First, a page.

Innovations in Equity Crowdfunding Take Center Stage in San Diego

2/27/14Follow @bvbigelow

Securities regulators are still formulating new rules that would allow startups to use Kickstarter-like campaigns for equity crowdfunding. But in the meantime, a couple of investment groups have put together Internet crowdfunding platforms for people who qualify as accredited investors under existing law.

One of the crowdfunding portals, OpenRound, was unveiled last October by Roth Capital, the investment-banking firm based in Newport Beach, CA. So far Roth has used its new crowdfunding website to raise capital from accredited investors for two California startups—San Diego’s Mogl, which operates a Web-based restaurant rewards program, and Mountain View, CA-based Soasta, which provides cloud-based software used by developers to test their Web and mobile apps.

Today, former Qualcomm executive Jeff Belk is lifting the curtain on another crowdfunding initiative in San Diego at a breakfast meeting of The San Diego Venture Group. Belk has founded a new San Diego-based firm, Bright Light Management, to serve as the first U.S. venture partner for OurCrowd, an Israeli venture firm that enables accredited investors throughout the world to co-invest in emerging technology companies.

Both initiatives are intended to make it easier for accredited investors to sink their capital into early stage companies by using Web-based systems, a model pioneered by San Francisco-based AngelList. Under current U.S. securities law, accredited investors must have a net worth of at least $1 million (not including their home) or annual income of at least $200,000 (or $300,000 if married.)

“I think equity funding for accredited investors will end up working,” says David Titus, a local VC and president of the San Diego Venture Group. “But I think crowdfunding for the masses is doomed to fail.”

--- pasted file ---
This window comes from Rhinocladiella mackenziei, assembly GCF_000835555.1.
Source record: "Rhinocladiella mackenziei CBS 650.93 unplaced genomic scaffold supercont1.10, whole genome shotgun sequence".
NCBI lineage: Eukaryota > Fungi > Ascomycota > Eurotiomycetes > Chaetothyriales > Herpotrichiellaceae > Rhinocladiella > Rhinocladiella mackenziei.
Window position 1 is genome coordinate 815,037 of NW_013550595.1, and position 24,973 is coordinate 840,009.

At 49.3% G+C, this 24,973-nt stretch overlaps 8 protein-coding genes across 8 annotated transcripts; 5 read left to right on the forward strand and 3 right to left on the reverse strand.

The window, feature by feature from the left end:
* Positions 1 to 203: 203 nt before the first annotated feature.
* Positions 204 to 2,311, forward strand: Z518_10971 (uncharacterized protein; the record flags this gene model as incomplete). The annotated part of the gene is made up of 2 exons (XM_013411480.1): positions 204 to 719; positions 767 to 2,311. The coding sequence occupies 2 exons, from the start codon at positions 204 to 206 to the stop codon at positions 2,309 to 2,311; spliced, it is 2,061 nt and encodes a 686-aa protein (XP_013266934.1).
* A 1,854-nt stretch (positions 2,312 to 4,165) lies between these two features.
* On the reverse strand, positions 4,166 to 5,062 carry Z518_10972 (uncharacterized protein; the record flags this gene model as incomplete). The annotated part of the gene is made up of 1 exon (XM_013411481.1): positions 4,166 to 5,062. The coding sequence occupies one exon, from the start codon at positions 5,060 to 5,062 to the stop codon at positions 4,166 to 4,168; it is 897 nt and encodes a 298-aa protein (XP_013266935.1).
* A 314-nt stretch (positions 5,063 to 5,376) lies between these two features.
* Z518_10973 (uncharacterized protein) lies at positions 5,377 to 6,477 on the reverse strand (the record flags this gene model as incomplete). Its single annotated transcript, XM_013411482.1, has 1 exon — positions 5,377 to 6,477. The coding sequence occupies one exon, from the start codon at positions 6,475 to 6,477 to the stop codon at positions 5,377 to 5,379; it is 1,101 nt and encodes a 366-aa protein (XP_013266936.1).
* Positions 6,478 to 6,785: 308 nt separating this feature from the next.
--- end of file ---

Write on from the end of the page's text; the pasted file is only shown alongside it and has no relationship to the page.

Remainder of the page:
ORLogo“It’s a new frontier,” said Ted Roth, the San Diego-based president of Roth Capital and head of institutional sales. “It’s trying to meld the historical era of doing everything by mail with some of the newer tools that are available to us.”

Roth Capital’s OpenRound makes money by … Next Page »

Bruce V. Bigelow is the editor of Xconomy San Diego. You can e-mail him at bbigelow@xconomy.com or call (619) 669-8788 Follow @bvbigelow

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  • ctblizzard

    The whole point of the original crowdfunding ideas was to appeal to the masses so a much broader segment of society can participate in start ups. Online “crowd-funding” for millionaires is really nothing more than a website to get rich people to invest. We already have poor ownership of stocks in this country and its funny how its ok for people to put money into kickstarter and indiegogo campaigns with the expectation of no ownership but not ok if they can get ownership. Also I am not sure how the final rules will come down or if they did but from what I read companes will needed audited or reviewed statements and that’s a pretty big expense for a small start up. To me the intent of the law is not being met by the regs.